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Are Heavy Student Loans Worth a "Good" Education?

One of the colleges I have been accepted to is a good school but did not give out good financial aid. How do I weigh the options and figure out when I should look at a different college? #choosing-a-college #financial-aid


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Joe’s Answer

Your success will depend much more on your personal skills and your drive than what school you went to. When one goes to the dentist they don't often check what school they went to, but rather they seek out what the word-of-mouth reputation of the dentist has been.


Many students end up financially burdened by their loans for years, especially if they cannot get a well-paying career in the field they went to study in the first place.

Joe recommends the following next steps:

Do your best to get a clear heading of what career you have a good passion and gifting for to set yourself up for success.
Get your general education requirements out of the way at a community college. What you do in your studies and during-college employment can help you get through well and also show to future employers that you are willing to do the hard work when needed.
If your career training is only available at a very expensive school make sure that career will be a good fit by doing some follow-along with people in that profession. See if you can get an internship, even if it is bottom-rung work in that field. Then see if you can set up an arrangement to have that business help fund your education by agreeing to work for them for X years after you finish your degree. You can do this without putting your finances in a bottomless pit.

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Glenn S.’s Answer

That is a tough question. If you want to do the math, you need to look at what you would expect to be paid when you graduate and how much debt you expect to have. If you are entering a highly sought after technical degree in engineering, it may be worth the cost. Better schools get you better job opportunities. If you are going into teaching, the pay is low, but sometimes you can get support in paying off the loans from the school. Sounds like you are smart enough to think this through, so do your homework.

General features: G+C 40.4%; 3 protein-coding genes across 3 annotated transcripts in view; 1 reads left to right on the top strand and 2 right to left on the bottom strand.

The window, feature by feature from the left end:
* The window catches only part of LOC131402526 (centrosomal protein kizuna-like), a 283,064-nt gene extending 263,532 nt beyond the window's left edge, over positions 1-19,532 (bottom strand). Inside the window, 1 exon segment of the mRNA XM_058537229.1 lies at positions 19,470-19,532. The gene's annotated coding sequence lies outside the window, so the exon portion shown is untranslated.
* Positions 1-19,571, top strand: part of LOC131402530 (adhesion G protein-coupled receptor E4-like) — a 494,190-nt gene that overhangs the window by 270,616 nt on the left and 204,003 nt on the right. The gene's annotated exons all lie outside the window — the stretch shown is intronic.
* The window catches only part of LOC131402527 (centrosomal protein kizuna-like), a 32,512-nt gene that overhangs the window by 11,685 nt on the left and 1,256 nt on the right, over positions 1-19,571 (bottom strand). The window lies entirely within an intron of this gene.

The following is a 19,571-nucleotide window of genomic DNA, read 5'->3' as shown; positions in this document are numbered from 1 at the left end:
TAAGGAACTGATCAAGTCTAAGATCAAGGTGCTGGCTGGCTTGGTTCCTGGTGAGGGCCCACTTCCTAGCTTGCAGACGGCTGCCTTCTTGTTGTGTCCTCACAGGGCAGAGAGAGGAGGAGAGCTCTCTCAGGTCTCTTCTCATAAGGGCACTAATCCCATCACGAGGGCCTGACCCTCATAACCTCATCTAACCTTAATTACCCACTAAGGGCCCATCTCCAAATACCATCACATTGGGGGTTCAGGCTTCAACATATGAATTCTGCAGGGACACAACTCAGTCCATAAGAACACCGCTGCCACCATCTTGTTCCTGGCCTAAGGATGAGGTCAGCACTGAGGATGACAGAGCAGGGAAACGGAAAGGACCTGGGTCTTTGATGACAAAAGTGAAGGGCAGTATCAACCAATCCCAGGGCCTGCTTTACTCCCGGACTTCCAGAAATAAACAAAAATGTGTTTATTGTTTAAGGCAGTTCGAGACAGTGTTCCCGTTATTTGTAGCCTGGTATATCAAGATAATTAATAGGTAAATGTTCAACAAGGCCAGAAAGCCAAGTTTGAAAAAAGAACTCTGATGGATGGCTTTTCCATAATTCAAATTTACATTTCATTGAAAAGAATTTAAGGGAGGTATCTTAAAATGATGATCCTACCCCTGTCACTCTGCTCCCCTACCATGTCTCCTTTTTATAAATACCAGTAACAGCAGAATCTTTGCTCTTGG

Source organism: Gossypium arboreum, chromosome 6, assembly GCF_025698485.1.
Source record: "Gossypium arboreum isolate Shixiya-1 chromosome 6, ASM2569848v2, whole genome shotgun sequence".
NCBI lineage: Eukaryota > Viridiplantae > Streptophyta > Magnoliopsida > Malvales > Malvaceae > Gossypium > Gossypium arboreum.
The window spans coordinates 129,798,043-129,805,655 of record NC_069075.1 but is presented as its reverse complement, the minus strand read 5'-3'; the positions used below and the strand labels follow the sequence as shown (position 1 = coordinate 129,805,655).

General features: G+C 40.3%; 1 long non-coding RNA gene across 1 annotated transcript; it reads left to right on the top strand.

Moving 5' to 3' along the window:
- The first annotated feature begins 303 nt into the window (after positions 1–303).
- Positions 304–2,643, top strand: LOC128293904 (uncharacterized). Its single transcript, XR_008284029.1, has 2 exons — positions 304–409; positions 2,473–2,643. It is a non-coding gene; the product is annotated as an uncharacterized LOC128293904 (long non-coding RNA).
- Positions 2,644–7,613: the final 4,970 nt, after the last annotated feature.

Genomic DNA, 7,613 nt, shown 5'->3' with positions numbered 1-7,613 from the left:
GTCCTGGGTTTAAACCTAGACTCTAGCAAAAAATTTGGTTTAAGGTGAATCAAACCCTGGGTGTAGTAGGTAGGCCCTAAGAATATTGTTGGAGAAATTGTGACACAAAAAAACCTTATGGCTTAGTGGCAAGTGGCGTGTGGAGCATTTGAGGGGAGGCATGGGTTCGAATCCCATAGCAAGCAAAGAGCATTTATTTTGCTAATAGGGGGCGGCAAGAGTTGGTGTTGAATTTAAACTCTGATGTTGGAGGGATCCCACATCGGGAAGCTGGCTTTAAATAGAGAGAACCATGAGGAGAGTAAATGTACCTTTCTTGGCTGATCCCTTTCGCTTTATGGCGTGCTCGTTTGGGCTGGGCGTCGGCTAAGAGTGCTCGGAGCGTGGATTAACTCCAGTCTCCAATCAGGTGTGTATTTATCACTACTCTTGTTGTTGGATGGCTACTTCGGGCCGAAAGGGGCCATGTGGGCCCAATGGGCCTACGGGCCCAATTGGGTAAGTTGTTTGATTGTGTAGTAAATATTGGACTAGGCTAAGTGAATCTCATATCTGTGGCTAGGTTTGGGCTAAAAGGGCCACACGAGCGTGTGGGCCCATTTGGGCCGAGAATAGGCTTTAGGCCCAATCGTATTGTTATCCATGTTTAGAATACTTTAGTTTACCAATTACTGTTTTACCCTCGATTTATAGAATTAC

Glenn S. recommends the following next steps:

Your school is not the only place to find financial aid. Check with your guidance counselor and apply for everything possible. There is a lot of scholarships that go unclaimed each year because no one applies. The title does not mean it is a requirement, read the description.
Look for data on what someone with your degree makes when they graduate. The universities have this information.
Look at how much debt you think you will have at graduation. I am not a financial planner, but I would think that you would not want to pay more than 10% of your net income, so that would be 7% on the salary before taxes.
You can also look at doing your first 2 years in a community college and then switch to a 4 year college to keep cost down.

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Sherri’s Answer

Hi, I totally understand your concerns, I would look at it as an investment in yourself. Look at what your future earnings will be, estimate how much your payments on your student loans will be. The government also offers a variety of repayment plans, you can go to https://studentaid.ed.gov/sa/repay-loans : this will give you valuable information on the different repayment plans.


Best Wishes,

Sherri


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